Workshop facilitator, Yvette Erasmus, M.Ed., has experience teaching Compassionate Communication at the Yvette ErasmusAslan Institute and leading preschool children, teachers, parents and prison inmates to a more spiritually centered communication model. She also is a graduate student working toward her doctorate in clinical psychology.

For additional information, contact Yvette Erasmus or the program coordinator, Anne Seltz, at

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Chapel Labyrinth Walk

M. J. McGregor. Wednesday March 19, 5:30–8:30 p.m., in the Chapel.

Come walk the medieval labyrinth pattern of Chartres Cathedral by candlelight in the Chapel. This spiritual meditation tool offers a time to slow your pace and refresh yourself.



Download PDF for winter-spring 2014 Spiritual Exploration programs.

Please register for those programs that require it.

Keep in touch: To receive regular email notices about these opportunities, send an email with "Spiritual Exploration" or "Adult Learning" in the subject line.

At a glance...

Fall 2014—Watch for additional offerings!

Beyond the Basics: Deepening Compassionate Communication



Bible Study: It's Our Sacred Text


PlymouthSpirit blog: Explore spirituality from
your laptop or home computer


Meditation 9:30 a.m., Sundays, Fireside Room. Diane Boruff and Jan Mattox lead.

In silence we come to know and live from the Divine Mystery within us. Join this ancient spiritual practice which includes three parts: opening meditation, walking meditation, closing meditation. No experience is necessary and everyone is welcome!

Meditation is a method and discipline designed to promote contemplative prayer. Each Sunday, there will be helpful instruction and then we will pray in silence. After the prayer, there will be time for discussion. This ancient Christian spiritual practice of meditation allows us to draw closer to God and to know God in daily life. In this age of media overload and busyness, it is transforming to add the joy of silent prayer to daily life. Today mediation is widely recommended by doctors to promote mental health and well-being. With modern machines, neuroscientists can now document the beneficial changes in brain activity and body functions such as blood pressure that occur during meditation. Science is now catching up to the knowledge that the mystics have experienced for ages. While in the prayer one goes inward in silence, the “fruits” or blessings of the prayer are revealed in daily life. Praying in silence with a group deepens the experience and adds a dimension of community. Having come to deep interior silence, one goes out into the world to serve in love. All are welcome to join in silent prayer.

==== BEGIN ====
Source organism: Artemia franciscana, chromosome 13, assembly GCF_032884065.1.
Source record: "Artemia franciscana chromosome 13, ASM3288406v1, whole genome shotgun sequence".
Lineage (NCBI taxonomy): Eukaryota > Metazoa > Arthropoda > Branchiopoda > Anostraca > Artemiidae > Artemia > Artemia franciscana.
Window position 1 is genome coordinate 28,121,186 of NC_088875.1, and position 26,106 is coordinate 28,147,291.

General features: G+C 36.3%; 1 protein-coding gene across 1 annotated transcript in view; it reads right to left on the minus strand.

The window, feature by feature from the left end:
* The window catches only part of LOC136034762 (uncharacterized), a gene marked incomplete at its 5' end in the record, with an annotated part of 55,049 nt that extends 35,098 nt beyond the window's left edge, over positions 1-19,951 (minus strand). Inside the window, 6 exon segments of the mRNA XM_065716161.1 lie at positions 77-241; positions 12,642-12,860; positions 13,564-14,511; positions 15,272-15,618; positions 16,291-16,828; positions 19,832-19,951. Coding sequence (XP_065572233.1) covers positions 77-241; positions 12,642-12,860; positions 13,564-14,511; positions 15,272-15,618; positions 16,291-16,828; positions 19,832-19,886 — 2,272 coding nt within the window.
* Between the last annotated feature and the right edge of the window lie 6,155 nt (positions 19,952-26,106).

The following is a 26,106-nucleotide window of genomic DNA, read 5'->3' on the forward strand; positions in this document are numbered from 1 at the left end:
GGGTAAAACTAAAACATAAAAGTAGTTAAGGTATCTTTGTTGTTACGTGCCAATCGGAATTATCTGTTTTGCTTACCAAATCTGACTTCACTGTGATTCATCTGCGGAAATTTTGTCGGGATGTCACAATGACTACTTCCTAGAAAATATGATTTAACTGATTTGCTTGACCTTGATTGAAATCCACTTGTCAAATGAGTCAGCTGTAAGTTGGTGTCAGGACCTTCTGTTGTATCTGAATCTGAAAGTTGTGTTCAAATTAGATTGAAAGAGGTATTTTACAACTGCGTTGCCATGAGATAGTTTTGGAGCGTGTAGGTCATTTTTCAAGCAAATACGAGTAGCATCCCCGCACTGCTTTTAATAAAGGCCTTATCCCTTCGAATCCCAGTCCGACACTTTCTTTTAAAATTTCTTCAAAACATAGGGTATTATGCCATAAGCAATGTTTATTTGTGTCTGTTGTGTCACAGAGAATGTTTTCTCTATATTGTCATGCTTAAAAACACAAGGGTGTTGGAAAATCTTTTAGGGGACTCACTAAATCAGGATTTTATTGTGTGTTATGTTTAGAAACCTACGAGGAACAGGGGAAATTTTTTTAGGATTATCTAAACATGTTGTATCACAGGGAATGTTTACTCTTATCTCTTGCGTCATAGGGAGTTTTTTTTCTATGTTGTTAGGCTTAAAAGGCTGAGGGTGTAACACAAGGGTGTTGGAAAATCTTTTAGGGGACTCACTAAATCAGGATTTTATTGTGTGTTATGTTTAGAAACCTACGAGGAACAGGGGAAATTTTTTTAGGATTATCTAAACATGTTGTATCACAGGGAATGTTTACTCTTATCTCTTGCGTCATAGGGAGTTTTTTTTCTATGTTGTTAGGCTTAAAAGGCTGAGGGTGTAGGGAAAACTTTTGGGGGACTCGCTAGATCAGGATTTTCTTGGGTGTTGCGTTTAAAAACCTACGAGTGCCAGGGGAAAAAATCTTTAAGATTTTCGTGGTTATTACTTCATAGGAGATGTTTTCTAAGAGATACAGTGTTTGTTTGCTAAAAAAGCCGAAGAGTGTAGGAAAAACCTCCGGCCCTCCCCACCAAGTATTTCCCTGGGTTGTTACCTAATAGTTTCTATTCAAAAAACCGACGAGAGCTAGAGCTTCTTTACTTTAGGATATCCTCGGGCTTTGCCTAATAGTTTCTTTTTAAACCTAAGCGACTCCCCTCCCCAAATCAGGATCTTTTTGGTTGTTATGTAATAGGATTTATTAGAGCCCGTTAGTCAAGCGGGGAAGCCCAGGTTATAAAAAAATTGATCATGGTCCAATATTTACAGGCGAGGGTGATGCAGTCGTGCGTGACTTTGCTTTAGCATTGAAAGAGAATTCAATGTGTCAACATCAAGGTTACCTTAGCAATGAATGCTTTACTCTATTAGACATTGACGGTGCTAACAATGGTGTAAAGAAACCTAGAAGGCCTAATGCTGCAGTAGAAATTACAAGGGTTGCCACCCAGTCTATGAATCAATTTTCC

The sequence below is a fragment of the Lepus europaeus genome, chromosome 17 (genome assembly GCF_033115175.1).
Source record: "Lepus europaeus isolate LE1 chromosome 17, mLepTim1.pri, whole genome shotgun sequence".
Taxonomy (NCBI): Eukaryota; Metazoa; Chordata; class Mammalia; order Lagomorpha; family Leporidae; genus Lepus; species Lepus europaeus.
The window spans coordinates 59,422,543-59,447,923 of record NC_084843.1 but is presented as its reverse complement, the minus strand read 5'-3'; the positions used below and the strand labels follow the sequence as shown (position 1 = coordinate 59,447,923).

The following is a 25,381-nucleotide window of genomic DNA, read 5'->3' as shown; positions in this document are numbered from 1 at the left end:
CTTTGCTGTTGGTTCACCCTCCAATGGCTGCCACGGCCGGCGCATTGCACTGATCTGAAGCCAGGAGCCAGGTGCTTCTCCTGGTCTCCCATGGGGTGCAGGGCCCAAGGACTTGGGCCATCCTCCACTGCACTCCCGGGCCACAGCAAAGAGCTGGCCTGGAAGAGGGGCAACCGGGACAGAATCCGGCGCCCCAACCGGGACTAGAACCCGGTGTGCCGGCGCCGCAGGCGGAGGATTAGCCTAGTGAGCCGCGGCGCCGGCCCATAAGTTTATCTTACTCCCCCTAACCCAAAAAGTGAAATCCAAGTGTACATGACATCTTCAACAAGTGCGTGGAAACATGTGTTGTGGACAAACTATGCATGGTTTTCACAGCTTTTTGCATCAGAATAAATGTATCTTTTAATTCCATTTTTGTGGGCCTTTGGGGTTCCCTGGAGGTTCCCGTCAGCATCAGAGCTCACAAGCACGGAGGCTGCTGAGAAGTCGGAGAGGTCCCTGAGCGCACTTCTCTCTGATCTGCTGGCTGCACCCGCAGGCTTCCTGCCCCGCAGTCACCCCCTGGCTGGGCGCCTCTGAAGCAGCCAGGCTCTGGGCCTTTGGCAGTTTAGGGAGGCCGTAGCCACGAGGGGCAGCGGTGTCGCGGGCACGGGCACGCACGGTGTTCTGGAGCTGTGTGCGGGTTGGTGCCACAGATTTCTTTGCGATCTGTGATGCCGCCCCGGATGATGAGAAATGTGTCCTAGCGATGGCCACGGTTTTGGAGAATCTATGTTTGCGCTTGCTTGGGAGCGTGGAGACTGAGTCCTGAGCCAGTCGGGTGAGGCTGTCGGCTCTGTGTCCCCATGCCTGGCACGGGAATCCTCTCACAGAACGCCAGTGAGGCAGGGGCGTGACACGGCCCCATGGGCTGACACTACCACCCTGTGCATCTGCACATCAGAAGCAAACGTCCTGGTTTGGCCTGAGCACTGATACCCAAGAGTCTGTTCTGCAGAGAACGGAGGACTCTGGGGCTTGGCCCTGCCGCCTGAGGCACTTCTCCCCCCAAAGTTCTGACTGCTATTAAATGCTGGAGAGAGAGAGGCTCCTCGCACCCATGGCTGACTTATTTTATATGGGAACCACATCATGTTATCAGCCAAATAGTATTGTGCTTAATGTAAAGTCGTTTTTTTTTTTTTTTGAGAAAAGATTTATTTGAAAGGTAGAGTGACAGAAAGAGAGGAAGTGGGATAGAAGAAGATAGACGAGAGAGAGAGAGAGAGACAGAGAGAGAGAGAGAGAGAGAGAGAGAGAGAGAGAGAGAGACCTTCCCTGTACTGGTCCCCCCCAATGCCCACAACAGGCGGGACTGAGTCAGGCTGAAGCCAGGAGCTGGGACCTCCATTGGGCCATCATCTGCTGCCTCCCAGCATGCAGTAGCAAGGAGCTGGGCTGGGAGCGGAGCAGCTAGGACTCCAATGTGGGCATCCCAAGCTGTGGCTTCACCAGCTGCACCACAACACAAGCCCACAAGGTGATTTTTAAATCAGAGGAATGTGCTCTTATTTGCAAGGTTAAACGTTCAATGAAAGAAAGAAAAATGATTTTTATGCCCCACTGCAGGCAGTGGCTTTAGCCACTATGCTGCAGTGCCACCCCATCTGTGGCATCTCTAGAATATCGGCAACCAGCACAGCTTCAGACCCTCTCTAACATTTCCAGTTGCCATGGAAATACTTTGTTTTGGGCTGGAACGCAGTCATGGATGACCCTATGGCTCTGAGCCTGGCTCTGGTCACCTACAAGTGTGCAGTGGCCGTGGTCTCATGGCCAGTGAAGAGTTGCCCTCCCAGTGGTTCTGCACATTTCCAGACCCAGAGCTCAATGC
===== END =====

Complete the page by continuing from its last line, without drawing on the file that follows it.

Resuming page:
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Bible Study: It's Our Sacred Text

Sundays, 9:15 a.m.; on hiatus until September 2014. Room 207
Mary Kay Sauter

The Bible is quoted by statesmen, politicians, philosophers, poets and even orbiting astronauts. People from all walks of life have found in its pages just the right words for innumerable situations throughout history. But what does it mean to us? Join us as we explore the Bible this year. In January, we will talk about the book of Joshua.

We will continue working through the Hebrew Scriptures (Old Testament) in winter and spring 2014. Come every Sunday or whenever you can. Informed by recent scholarship of Process, Liberation and Feminist theologies, you will amazed by what you learn!

Mary Kay Sauter is a semi-retired UCC pastor whose ministry has been nine intentional interim pastorates.
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Ben Lee

Every Wednesday except holidays,
6:45-8:00 p.m., One Groveland

Beginning Yoga: Have you ever wanted to touch your toes? Do you often feel tension in your neck or shoulders? Ever wonder what yoga is all about? This fun and exciting class will leave you feeling stronger, calmer and more flexible.

Each class begins with gentle movements designed to enhance body and breath awareness, then moves into traditional yoga poses that create strength, energy and flexibility while at the same time supporting the development of a perfect balance between body and mind. Class ends with a guided relaxation to strengthen your immune system and leave you feeling light and refreshed.

This invigorating class is open to all levels and is set in a safe and supportive environment. No experience necessary. Just wear comfortable clothing and enjoy.

Ben LeeAbout the instructor: Ben's been studying and practicing yoga since 1994 and teaching since 2001. He brings his knowledge of anatomy and a thoughtful approach to individual differences to each class. Ben’s class combines postures and sequences from various styles of yoga that emphasize strength, energy, balance and deep relaxation.

Cost: $10 per session (no pre-registration)

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Explore Spirituality from Your
Laptop or Home Computer

Plymouth’s Spiritual Enrichment Committee hosts a web-based discussion forum that invites your participation. Each week, one of our clergy posts the liturgical reading for the next week’s worship and offers questions for discussion. We encourage members to share their own reflections on the website. It’s free, convenient and another means of rich, meaningful spiritual experience we so deeply enjoy at Plymouth. Go to